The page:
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Grant's desperation.

Many accounts, recently received, concur in the statement that Grant had been plying his men freely with whiskey, to stimulate these to the renewed attacks upon our firm columns, after repeated repulses. He is understood to be a hard drinker himself, and having been himself by

intoxication to some hazardous enterprise, thinks the same effect may be wrought upon his men by the same cause. It is an old trick of war, to madden men to desperate assaults by administering strong drink to them. There is no doubt that very respectable commanders in former days entertained the idea that gunpowder and brandy mixed would create a sort of courage very useful in a hot engagement in the battlefield. Grant, no doubt, is familiar with the patriotic, naval song of the "Constitution and Guerriere," well known in the war of 1812. The latter vessel (British) was commanded by "proud Dacres, the grandee, O. "He was understood, before going into the battle with the Constitution, to have tried this physic on his men, and the song records the fact:

‘ "To the weather gauge, boys, get her,
And to make his men fight better,
Gave them to drink gunpowder
Mixed with brandy, O."

The stimulant so freely resorted to by Grant, undoubtedly had its effect; and employed against less sturdy and determined troops than the soldiers of the South, might have succeeded. Failure, however, is fatal to such rash attacks as Grant's whiskey, and Grant's desperation lead to. Gen. Lee's coolness, and the courage of his army, present a stonewall to that sort of assault, and when directed against them, it must ever recoil with "terrible slaughter" upon the assailant, as has been the case in every instance on the Rappahannock.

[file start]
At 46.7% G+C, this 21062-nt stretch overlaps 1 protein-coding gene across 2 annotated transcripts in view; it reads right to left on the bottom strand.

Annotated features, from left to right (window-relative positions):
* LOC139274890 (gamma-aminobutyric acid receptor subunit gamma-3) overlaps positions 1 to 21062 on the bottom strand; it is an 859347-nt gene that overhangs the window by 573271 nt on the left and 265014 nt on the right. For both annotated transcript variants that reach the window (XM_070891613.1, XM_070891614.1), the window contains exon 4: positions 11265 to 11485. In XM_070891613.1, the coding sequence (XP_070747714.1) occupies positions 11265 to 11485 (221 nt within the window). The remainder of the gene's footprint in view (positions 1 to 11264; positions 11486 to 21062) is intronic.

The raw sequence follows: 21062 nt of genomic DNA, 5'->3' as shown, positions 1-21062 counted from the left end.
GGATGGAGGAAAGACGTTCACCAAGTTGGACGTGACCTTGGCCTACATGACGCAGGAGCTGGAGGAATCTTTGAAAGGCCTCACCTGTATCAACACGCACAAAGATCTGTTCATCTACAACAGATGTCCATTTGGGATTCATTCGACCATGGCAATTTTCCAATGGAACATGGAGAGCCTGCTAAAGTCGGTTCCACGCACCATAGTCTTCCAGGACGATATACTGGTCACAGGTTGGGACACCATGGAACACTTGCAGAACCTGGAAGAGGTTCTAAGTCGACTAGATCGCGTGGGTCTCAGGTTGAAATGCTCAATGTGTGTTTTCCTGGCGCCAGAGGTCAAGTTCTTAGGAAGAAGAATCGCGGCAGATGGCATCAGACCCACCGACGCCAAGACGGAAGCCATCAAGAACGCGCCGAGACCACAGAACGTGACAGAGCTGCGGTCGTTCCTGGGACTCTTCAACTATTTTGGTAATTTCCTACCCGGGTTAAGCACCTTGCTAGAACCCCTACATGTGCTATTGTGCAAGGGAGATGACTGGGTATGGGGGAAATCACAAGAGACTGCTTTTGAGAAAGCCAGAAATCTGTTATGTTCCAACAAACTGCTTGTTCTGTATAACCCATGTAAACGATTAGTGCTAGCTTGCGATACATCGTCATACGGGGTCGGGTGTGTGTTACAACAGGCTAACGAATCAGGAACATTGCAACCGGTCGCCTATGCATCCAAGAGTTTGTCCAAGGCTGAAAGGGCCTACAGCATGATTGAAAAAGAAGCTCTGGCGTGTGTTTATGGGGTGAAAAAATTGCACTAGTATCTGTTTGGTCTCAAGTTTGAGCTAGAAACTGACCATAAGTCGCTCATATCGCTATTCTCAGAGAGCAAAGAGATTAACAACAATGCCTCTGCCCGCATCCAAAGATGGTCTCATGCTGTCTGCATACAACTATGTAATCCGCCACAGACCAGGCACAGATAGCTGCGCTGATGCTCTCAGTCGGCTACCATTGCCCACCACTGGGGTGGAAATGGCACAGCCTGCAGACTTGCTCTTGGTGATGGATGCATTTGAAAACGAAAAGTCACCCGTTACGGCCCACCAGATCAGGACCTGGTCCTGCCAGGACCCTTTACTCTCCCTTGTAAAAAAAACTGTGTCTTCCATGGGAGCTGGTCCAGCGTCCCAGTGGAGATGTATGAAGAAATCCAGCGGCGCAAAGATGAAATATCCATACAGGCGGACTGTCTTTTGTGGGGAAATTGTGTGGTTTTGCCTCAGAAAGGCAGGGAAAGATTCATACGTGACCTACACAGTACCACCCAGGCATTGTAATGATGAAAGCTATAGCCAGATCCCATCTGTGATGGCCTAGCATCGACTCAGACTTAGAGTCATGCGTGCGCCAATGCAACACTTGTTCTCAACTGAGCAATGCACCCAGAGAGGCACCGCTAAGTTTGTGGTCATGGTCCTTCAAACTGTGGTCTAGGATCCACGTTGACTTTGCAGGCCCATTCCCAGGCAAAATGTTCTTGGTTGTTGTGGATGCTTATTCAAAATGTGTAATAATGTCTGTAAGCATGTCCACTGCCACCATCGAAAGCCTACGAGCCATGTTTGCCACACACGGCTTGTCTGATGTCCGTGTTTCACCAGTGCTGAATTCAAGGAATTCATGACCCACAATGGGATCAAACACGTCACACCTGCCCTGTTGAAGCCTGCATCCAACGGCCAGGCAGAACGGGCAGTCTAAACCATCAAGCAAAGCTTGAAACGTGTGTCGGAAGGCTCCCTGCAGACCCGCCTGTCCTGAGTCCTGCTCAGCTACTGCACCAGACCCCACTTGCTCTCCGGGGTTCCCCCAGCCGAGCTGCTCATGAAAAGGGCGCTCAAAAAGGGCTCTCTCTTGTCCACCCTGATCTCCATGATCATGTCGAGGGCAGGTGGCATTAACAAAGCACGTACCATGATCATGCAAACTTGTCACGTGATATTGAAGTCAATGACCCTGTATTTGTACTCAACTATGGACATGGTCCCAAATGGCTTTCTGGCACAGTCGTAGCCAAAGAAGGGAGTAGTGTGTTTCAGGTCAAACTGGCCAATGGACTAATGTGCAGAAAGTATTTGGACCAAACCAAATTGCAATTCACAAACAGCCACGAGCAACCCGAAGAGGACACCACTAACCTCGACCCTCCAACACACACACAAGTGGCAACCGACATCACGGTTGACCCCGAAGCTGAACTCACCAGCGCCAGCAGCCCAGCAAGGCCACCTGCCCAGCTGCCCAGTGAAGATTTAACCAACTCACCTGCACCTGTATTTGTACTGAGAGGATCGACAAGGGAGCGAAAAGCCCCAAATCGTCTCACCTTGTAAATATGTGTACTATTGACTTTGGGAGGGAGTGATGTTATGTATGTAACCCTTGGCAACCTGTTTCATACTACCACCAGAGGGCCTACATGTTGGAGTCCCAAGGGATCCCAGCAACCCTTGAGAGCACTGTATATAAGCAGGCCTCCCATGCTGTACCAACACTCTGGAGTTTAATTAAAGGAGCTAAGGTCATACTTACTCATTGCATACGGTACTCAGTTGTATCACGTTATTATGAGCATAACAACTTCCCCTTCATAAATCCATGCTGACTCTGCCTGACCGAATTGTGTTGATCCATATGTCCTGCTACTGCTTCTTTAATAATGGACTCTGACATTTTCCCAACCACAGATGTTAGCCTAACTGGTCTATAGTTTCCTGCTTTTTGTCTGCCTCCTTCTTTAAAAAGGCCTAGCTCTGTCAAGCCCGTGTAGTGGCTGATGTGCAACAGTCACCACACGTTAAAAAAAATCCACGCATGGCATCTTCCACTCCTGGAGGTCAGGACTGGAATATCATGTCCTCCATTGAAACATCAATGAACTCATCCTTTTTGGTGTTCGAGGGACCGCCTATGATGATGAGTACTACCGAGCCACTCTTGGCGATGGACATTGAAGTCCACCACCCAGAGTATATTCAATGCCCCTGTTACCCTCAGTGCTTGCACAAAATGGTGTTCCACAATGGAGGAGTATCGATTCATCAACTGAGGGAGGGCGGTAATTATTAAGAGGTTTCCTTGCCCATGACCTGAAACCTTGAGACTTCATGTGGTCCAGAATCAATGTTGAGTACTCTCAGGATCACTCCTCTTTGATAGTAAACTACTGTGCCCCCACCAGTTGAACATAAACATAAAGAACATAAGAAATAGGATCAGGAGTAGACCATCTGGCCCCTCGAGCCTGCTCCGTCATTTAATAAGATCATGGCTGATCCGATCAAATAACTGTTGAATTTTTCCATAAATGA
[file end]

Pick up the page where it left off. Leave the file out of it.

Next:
Grant is a brute. Such strategy betrays an utter recklessness of human life, for the gratification of his own ambition. His losses have been immense, and nothing but ultimate victory can save him from the universal execration of even the Yankees.

It is gratifying to the Southern people to behold the contrast between their own countrymen in war and those riff-raff multitudes which they meet in the field, and who are stimulated by such agencies as we have described to desperate fighting. The Southern armies are remarkable for their individuality that proud spirit of manhood, which inspires each soldier with the feeling that he has a personal independence and honor to maintain, as well as a country to defend, with his life, if need be; and as the best mode of maintaining this high name and right, and fulfilling his duty to his State, he throws his whole force and courage into the collective bravery and prowess of the army, and this it is which makes it invincible. He maintains his state and loyalty — individual, social, and political — against a foe who has not one corresponding virtue. The Northern army is composed of immense holders of foreigners, negroes, and Yankees, with no individuality and no nationality, but who are in the mass mere mercenaries, of all climes and colors, fighting for pay and plunder.

The issue of a struggle between such armies, animated by their different motives, cannot be doubtful. In that pending, campaign in which they have massed their power for a final effort (as they confess) for our subjugation, we have repelled them in every field where we have met them. As every point of a country like ours cannot be defended — that, with his immense numbers, the enemy should inflict local damage and annoyance, should surprise no one. His columns hang upon us, let us be assured, but to meet with further and decisive repulses from a brave people, to whom honor is dearer than life.

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